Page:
Because the basis of the decision to undergo surgery and the type of surgery to be performed are different for each patient, it is beyond the scope of this website to provide individualized guidance.  It may be helpful however to note that  certain diagnoses are associated with greater rates of FBSS. For example, multiple studies have shown that back pain caused by foraminal stenosis is associated with greater rates of FBSS than pain caused by recurrent disc herniation.


Myofascial Pain

The development of myofascial pain often accompanies and/or follows most if not all of the other common reasons for LBP including disc and facet pain. In fact, the presence of myofascial pain can be the dominant pain generator whose severity drives a patient to seek surgical solutions which would be destined not only to fail but to worsen pain. Because myofascial pain and its referral patterns often overlack or mimic referral patterns from discs and facets, myofascial pain is often overlooked as the pain generator and surgery is performed. A careful evauation for myofascial pain should always be assessed carefully and treated accordingly by a clinician knowedgeable about myofascial pain – most often not a surgeon. It is the opinion of many physicians that a great number of unsuccessful outcomes of surgery for LBP are a direct result of failing to identify and treat myofascial pain.


Because myofascial pain can also develop as a complication of lumbar surgery, the same caveat applies regarding the careful assessment and treatment this condition.

See Myofascial Pain



Smoking is associated with an increased rate of perioperative complications such as impaired wound healing, increased rate of infections, and an increased rate of bony nonunion. Compared  with nonsmokers postoperativly, smokers require more analgesics and have inferior overall quality of life two years after surgery.

See Smoking Cessation



Obesity is a complicating for all surgeries requiring general anesthesia and is associated with greater risk for complications. As it is also a significant contributor to chronic pain, it makes sense to make every effort to reduce excessive weight prior to undergoing surgery.

See Weight Loss Program



Depression is one of the strongest predictors of a negative outcome after spinal surgery. Depressed patients generally feel more pain and weakness postoperatively and are less likely to return to work than those without depression. Preoperative treatment of depression, anxiety, and other psychological conditions may be useful in the prevention of FBSS.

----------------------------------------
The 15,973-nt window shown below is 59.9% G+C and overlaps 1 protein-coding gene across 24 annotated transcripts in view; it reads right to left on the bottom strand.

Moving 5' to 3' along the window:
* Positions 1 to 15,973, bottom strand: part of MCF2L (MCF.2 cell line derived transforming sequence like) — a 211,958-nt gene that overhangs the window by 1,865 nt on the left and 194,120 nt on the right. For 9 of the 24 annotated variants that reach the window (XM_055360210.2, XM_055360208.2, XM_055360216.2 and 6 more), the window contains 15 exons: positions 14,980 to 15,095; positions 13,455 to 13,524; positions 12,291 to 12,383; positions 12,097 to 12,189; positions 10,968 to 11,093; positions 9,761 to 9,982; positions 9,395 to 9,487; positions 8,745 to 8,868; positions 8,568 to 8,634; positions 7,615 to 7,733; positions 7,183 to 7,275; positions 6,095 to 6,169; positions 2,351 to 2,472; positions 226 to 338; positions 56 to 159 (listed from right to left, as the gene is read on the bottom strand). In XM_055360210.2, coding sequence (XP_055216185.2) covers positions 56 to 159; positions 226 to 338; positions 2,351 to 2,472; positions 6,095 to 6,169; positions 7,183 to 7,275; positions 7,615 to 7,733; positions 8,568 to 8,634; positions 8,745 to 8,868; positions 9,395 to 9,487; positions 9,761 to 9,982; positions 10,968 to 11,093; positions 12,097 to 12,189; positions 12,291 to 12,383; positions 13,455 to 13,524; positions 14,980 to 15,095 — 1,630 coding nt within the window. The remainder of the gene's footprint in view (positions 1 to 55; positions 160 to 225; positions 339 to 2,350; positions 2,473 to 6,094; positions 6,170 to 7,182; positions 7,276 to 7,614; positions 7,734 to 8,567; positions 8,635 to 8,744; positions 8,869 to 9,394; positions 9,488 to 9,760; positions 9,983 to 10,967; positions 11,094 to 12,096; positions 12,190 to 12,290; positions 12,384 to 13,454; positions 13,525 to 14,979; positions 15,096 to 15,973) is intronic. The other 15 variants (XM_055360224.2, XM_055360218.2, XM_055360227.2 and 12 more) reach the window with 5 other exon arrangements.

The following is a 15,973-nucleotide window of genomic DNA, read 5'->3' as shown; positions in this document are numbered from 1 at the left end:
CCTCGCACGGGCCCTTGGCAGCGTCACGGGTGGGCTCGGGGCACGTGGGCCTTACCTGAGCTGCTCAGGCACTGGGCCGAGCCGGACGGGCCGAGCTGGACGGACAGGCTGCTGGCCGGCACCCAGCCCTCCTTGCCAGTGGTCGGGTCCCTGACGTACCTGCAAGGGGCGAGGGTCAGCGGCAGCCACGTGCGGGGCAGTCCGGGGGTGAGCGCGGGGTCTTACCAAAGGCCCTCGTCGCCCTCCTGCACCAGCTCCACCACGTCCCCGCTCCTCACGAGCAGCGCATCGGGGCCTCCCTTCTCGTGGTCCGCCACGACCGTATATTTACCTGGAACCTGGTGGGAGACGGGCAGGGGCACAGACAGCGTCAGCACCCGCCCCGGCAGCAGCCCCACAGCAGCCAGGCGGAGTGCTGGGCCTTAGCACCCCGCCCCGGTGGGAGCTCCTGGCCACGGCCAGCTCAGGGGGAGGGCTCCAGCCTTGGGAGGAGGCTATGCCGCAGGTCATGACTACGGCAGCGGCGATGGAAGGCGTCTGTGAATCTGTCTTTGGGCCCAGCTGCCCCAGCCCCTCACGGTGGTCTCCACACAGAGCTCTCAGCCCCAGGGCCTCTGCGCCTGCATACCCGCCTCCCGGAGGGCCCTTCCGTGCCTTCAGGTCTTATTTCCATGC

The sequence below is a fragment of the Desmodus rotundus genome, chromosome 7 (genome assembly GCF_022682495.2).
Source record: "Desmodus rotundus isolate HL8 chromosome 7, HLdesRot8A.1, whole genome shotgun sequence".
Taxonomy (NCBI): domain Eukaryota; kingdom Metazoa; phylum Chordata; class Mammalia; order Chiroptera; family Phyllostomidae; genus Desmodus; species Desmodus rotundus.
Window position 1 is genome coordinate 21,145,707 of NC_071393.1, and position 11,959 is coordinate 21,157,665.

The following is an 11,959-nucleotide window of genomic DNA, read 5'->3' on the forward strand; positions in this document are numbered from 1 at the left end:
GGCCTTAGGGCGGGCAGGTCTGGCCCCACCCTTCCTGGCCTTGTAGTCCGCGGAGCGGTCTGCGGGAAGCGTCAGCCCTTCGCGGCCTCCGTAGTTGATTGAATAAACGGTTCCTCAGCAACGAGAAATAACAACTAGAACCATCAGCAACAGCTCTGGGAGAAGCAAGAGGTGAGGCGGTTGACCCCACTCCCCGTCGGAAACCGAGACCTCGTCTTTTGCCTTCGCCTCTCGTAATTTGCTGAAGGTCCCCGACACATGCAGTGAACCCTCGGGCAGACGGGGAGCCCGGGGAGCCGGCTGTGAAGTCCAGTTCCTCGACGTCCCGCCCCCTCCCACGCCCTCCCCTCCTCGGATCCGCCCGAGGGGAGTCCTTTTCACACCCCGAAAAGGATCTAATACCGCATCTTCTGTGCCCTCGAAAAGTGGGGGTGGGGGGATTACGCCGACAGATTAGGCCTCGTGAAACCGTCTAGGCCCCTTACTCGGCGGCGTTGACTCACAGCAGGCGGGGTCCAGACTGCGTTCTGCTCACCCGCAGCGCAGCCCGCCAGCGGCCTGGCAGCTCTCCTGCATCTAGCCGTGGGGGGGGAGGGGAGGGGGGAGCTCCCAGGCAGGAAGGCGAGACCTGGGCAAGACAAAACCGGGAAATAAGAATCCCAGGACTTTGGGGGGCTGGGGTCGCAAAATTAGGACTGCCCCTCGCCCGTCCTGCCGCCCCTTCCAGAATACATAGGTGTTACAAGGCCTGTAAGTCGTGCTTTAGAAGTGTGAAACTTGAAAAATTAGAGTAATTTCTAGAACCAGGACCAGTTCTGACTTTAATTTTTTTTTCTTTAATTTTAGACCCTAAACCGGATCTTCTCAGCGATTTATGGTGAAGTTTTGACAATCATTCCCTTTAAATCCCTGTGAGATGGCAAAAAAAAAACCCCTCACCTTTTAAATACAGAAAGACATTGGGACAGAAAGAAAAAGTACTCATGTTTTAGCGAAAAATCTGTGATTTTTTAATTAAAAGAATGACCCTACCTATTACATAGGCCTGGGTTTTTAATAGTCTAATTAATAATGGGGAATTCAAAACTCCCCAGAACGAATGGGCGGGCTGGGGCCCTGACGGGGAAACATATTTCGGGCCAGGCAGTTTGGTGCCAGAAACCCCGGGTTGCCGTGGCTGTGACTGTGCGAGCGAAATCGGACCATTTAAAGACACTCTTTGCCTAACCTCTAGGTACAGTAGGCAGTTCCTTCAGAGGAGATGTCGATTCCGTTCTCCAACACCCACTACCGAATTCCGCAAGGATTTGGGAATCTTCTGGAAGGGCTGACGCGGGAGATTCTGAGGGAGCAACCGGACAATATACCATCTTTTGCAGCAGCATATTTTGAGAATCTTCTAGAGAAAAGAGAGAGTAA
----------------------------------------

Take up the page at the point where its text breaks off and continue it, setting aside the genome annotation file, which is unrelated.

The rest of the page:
See Depression


Postoperative Factors

The recurrence of back pain or the failure of back pain to resolve can be due to many variables. Pain may result from further degeneration of the spine or new spine problems, or as a result of trauma or stress from adjacent muscles.


Biomechanical Changes

Back surgery commonly results in biomechanical changes in the area of surgery, resulting in an increased load burden in adjacent structures that can accelerate degenerative changes in the areas of the spine, both above and below the fusion. Fusion of the lumbar spine to the sacrum or fusion of multiple lumbar segments may lead to sacroiliac joint (SIJ) dysfunction. These biomechanical changes may also result in increased tension on the prevertebral and postvertebral muscles that control movement of the spinal column leading to myofascial pain, an extremely common source of pain in FBSS. Physical therapy, myofascial therapy, education and attention to posture and the mechanics of lifting, carrying etc. may reduce these changes and limit the development of postoperative pain.


Arachnoiditis, Postsurgical Inflammation and Fibrosis

Scarring, or postsurgical fibrosis, commonly complicates spinal surgery. Epidural adhesions can develop as a result of postoperative inflammation leading to arachnoiditis. Arachnoiditis is a condition characterized by inflammation of the arachnoid membrane surrounding spinal cord nerves, which can lead to a host of serious issues, including severe pain, lower-extremity paralysis, bowel dysfunction, and systemic autoimmune disorder. Once considered rare, there is growing recognition that this condition may be underdiagnosed with a greater prevalence than expected. The arachnoid can become inflamed because of an irritation from chemicals, infection from bacteria or viruses, as the result of direct injury to the spine, chronic compression of spinal nerves, or complications from spinal surgery or other invasive spinal procedures.